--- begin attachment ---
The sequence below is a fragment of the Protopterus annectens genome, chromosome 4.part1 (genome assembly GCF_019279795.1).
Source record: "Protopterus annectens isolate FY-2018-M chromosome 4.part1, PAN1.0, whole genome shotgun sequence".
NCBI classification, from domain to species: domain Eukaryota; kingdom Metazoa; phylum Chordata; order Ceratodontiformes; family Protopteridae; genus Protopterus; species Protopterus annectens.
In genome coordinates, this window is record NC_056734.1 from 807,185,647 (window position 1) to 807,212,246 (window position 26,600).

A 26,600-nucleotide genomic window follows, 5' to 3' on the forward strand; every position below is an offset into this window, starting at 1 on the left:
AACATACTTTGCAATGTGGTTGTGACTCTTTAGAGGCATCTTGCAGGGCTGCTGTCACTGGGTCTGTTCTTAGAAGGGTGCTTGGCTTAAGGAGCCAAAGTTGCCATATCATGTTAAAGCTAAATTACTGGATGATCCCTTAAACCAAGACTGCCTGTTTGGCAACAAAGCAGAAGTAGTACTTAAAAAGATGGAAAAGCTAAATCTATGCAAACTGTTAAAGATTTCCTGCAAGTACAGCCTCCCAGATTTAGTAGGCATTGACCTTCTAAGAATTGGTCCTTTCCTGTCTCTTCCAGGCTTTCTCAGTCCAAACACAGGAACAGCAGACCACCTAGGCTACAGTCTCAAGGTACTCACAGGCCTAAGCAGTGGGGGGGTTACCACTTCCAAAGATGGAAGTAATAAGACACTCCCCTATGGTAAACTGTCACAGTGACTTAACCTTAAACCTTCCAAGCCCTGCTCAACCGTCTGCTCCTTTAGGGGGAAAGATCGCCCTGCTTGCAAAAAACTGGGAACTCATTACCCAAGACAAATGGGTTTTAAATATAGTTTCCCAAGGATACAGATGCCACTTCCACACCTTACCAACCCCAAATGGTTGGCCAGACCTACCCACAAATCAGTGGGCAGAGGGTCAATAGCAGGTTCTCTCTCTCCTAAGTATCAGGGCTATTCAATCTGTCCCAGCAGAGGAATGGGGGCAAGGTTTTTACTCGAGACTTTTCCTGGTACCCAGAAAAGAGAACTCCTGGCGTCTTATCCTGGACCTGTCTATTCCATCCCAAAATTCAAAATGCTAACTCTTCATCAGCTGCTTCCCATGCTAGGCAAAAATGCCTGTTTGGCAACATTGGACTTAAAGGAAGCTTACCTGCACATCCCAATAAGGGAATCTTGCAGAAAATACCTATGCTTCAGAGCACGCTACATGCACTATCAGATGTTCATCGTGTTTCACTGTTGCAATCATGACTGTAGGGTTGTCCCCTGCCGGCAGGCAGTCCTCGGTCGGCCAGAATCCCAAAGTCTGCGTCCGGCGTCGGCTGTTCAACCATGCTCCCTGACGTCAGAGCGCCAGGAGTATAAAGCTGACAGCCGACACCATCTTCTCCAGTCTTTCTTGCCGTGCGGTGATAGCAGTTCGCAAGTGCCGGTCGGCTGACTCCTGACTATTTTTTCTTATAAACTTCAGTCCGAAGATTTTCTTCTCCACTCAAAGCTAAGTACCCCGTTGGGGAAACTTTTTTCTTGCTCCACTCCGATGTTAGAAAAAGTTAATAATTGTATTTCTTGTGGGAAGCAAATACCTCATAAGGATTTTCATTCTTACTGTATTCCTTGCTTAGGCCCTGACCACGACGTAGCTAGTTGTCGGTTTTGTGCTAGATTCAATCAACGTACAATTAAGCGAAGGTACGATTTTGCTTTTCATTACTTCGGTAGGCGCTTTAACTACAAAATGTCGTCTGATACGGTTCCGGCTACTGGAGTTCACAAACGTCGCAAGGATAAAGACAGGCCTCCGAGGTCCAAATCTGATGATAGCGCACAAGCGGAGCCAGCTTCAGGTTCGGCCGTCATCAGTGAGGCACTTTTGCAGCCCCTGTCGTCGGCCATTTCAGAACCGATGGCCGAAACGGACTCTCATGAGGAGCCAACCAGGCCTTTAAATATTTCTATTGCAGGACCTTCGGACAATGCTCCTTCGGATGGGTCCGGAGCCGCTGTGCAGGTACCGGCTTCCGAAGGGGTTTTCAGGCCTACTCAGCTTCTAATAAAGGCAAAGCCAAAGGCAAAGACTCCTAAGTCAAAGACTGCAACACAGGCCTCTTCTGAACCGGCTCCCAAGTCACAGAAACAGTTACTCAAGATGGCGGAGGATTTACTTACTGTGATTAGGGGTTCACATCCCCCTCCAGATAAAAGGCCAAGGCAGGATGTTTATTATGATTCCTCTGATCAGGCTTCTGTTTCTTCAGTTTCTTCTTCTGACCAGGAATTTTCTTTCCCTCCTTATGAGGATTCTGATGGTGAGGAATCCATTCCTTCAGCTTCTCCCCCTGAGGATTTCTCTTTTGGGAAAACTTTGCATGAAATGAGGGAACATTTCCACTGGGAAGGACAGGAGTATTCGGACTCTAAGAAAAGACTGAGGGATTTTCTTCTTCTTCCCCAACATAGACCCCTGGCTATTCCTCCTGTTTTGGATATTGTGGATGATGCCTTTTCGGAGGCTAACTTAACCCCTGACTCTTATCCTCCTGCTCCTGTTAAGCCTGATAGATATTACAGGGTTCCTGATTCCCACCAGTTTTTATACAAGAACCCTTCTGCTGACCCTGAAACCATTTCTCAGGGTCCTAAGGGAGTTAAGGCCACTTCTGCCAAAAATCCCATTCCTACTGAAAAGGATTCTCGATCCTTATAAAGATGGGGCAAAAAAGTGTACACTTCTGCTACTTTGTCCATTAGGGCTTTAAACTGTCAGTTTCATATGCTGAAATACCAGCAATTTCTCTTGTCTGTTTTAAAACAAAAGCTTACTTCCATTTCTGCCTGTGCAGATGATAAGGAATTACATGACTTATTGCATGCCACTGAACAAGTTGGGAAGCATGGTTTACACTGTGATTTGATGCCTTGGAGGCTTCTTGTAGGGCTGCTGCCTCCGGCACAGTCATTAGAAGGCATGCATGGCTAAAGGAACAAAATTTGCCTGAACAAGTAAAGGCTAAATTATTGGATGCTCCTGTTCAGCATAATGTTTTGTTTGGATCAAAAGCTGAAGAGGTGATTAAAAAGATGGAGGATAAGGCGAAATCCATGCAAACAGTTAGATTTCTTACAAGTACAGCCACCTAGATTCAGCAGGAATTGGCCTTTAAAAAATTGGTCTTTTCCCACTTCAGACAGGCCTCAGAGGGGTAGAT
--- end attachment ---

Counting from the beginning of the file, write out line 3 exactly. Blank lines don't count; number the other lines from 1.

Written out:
NCBI classification, from domain to species: domain Eukaryota; kingdom Metazoa; phylum Chordata; order Ceratodontiformes; family Protopteridae; genus Protopterus; species Protopterus annectens.